an academic admittance tool used to prioritize applicants. I didn¹t take it,
and no employer has ever asked what I scored. Employers do ask about your GPA,
but not your SAT score. I suspect they consider your GPA to be a much better
metric of your abilities. In my case, they would be right if not for a particularly
disastrous computer graphics class that massacred more than one senior¹s GPA!
:O

I think you need to turn your question about Brian¹s future around 180 degrees.
Ask yourself what Brian is going to do with his life if he doesn¹t learn to be
an expert at something. Whether we like it or not, what we¹re taught does
partly define who we become. It¹s true, college really just teaches you how to
learn about a particular subject, but don¹t underestimate the importance of
that. The unhappy truth is that, if Brian is to have at least a halfway
satisfying life, care will cost somebody $40,000-50,000  annually. I don¹t
think you¹re wealthy so he had better prepare himself to earn a good living.
After that, it literally does become a matter of social networking. I make no
secret of the fact that I got hired because the HR director owed someone a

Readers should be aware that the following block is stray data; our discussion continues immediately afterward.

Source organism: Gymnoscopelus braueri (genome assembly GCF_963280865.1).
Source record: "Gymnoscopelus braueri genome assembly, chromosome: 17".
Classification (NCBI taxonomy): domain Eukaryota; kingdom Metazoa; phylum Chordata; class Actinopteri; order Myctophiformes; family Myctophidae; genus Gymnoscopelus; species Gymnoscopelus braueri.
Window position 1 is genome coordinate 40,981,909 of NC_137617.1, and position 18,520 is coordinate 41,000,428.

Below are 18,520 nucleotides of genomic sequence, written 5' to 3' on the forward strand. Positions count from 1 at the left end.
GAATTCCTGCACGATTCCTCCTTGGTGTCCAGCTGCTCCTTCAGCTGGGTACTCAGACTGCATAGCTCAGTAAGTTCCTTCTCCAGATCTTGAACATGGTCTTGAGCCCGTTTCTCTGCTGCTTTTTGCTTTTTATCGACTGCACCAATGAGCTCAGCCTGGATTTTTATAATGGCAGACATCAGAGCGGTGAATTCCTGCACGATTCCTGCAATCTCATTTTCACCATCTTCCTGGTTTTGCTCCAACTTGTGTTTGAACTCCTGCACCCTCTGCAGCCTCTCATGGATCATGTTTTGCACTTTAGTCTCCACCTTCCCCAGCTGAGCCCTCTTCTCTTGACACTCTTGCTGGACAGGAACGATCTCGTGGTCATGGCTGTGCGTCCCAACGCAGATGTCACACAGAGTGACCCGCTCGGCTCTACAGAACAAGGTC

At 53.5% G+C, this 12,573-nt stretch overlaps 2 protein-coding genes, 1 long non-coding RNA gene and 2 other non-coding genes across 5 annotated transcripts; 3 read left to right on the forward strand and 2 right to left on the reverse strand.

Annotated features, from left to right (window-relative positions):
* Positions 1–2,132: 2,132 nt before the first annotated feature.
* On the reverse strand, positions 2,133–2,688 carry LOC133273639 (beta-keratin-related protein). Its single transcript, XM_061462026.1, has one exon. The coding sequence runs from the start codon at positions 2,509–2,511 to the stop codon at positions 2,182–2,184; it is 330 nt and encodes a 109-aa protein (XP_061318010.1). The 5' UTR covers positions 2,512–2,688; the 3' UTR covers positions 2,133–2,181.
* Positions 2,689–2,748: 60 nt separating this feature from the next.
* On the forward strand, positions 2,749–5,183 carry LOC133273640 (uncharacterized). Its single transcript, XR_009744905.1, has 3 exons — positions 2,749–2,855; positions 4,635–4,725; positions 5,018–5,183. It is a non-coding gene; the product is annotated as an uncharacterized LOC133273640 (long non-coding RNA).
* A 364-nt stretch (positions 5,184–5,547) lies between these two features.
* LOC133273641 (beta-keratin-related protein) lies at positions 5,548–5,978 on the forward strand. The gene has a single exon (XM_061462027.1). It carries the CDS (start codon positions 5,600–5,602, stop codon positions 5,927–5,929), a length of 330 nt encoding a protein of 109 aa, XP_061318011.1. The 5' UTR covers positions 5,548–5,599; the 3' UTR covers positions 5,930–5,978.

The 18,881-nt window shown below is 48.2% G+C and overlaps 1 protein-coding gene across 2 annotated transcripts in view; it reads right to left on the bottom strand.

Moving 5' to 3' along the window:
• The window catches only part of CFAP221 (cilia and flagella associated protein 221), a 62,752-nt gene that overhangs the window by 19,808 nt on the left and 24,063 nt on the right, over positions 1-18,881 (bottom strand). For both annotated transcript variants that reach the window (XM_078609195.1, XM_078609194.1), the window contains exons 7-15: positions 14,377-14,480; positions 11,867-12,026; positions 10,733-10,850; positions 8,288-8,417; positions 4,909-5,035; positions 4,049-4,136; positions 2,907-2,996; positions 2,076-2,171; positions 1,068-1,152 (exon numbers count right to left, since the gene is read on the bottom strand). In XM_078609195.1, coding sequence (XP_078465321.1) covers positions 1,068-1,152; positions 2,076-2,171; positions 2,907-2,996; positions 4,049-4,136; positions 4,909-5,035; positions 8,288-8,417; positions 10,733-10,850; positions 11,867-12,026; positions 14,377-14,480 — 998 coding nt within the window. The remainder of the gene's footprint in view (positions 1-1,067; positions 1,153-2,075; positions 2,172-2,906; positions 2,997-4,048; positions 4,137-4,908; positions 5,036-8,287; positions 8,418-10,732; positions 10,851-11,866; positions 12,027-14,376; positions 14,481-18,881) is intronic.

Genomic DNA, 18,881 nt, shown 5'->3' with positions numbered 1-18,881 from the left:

favor. And, if I¹m going to dig my way out of my current dead-end, it will be
because I found someone game to take a chance. Yet, I¹d have no chance without
education.

It figures. You try to download Xpress-It on the day that I¹m moving my website
back on to Network Solutions big iron. Argh! In fact, my computer is shuffling
files as I type this. My laptop is estimating another three hours, assuming
that neither end barfs. Then I have to check it out to see if everything moved
ok. All in all, the site should be available tomorrow. Probably tonight.

Where do you live?


From: joyce abrahamson [mailto:jabrahamson@optonline.net]
Sent: Thursday, April 19, 2007 11:01 AM
To: Scott Royall
Subject: Re: Xpress-It

Scott,
I tried to download your software on Brian’s computer last night but couldn’t
get to your web site.  Has it changed?  Are you having problems with
it?  Please let me know.

Sorry to hear you didn’t like vacationing in Florida.  Brian actually
loves it.  He would move there in a heartbeat.   Tried
travelling without his powerchair….to protect it from the airlines and to
save the $80 per day Wheelchair Getaway’s charges for a rental.  Won’t do
that again.  Will take our chances with the airlines.  The manual
chair didn’t bother Brian much….his sister was willing to take him anywhere
he wanted.  Problem was all the lifting in and out of the car.  Oh
well, live and learn.

Just heard from the SAT people that they will not allow Brian to take the math
portion of the SAT with his computer/math program.  I’m waiting for the
"official" letter before I decide what to do.